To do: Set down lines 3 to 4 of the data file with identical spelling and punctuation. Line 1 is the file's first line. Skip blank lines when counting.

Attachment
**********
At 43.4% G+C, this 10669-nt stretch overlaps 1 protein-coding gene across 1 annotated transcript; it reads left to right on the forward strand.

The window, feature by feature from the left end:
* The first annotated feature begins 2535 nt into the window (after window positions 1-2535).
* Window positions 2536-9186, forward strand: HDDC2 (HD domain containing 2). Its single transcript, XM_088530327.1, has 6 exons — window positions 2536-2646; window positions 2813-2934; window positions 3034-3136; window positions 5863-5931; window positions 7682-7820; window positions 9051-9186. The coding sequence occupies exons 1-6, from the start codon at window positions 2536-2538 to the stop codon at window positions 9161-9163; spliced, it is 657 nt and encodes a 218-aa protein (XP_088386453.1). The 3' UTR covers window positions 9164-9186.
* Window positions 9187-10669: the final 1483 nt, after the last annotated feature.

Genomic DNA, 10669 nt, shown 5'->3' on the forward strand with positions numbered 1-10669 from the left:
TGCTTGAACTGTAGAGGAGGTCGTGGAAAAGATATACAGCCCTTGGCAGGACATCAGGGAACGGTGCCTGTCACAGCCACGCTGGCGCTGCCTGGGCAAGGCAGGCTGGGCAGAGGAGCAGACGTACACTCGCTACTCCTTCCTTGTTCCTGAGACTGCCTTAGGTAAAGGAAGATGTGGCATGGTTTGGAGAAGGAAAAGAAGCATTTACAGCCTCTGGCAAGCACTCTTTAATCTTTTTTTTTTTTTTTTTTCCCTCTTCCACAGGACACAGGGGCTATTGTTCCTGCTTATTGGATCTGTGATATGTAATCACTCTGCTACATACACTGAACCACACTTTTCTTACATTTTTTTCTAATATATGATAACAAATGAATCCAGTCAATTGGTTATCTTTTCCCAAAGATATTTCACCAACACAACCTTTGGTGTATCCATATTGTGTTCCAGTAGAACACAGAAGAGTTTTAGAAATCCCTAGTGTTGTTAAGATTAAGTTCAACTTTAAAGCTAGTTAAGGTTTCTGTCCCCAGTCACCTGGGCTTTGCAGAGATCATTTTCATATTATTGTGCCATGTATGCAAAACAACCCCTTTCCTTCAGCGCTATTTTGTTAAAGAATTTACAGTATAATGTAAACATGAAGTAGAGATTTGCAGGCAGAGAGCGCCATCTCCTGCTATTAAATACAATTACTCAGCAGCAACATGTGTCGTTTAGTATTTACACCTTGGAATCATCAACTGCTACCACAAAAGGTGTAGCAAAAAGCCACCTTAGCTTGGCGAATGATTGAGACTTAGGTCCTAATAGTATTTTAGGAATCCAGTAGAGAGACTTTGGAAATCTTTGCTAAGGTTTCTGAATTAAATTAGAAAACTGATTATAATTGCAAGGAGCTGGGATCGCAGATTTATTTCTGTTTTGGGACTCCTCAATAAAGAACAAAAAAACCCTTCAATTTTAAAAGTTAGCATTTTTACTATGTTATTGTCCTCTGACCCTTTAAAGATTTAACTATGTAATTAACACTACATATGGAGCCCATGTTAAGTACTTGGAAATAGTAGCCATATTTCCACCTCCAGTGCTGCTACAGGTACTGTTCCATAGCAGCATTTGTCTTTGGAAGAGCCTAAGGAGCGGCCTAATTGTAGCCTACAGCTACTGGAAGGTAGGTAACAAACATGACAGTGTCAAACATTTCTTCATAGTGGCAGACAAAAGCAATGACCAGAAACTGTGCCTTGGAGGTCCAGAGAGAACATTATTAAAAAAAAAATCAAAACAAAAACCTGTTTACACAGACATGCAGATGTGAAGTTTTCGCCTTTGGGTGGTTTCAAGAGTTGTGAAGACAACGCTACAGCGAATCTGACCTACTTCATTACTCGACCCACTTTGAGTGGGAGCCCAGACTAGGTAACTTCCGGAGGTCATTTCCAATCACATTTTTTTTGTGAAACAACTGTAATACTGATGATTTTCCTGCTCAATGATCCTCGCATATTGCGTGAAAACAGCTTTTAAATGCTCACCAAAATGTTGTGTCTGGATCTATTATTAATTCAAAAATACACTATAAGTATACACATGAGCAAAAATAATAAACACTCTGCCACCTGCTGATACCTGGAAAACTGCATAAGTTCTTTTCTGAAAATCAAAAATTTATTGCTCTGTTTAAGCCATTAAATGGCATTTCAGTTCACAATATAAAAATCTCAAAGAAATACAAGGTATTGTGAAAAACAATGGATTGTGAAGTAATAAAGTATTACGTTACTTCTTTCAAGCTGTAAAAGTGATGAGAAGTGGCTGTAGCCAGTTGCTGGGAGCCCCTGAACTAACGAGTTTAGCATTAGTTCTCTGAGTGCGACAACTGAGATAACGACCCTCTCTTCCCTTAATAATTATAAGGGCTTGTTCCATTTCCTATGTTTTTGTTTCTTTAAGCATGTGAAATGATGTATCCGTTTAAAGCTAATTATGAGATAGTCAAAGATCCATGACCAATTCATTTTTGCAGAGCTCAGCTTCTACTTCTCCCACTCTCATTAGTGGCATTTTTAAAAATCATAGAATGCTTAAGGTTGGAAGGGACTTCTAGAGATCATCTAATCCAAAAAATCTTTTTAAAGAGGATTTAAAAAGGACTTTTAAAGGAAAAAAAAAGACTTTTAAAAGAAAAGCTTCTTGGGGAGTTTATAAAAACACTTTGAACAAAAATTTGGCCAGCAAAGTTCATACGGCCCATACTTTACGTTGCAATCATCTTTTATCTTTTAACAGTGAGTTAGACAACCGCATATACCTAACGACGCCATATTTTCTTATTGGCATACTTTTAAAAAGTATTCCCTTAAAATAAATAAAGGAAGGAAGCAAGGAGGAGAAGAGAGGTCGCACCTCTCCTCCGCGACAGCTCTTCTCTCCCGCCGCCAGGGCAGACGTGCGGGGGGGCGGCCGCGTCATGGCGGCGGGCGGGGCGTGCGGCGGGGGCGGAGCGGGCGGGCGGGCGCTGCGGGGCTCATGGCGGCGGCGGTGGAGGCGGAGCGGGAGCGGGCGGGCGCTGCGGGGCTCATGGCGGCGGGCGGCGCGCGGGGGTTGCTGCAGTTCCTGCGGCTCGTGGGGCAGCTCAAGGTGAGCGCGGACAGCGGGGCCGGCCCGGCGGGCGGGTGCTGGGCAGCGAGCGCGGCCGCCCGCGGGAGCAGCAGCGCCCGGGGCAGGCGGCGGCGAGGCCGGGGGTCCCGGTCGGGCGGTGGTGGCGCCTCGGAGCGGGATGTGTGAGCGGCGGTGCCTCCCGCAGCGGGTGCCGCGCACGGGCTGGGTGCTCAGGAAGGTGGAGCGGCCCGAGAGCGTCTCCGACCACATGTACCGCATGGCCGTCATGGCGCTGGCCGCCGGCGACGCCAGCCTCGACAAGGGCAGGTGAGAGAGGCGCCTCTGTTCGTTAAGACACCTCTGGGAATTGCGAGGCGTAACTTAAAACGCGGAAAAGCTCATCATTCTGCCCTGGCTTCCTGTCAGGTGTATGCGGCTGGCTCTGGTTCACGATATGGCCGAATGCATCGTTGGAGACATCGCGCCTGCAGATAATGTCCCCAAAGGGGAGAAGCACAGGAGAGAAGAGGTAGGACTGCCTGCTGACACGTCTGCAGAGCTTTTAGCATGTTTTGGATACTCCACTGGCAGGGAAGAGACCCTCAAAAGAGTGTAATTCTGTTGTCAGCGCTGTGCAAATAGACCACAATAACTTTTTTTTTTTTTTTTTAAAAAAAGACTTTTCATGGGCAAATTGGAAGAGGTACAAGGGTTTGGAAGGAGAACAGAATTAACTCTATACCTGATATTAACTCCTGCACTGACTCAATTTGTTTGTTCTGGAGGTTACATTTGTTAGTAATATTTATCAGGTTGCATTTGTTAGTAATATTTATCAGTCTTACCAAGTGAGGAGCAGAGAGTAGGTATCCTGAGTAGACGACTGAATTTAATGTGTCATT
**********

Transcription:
* The first annotated feature begins 2535 nt into the window (after window positions 1-2535).
* Window positions 2536-9186, forward strand: HDDC2 (HD domain containing 2). Its single transcript, XM_088530327.1, has 6 exons — window positions 2536-2646; window positions 2813-2934; window positions 3034-3136; window positions 5863-5931; window positions 7682-7820; window positions 9051-9186. The coding sequence occupies exons 1-6, from the start codon at window positions 2536-2538 to the stop codon at window positions 9161-9163; spliced, it is 657 nt and encodes a 218-aa protein (XP_088386453.1). The 3' UTR covers window positions 9164-9186.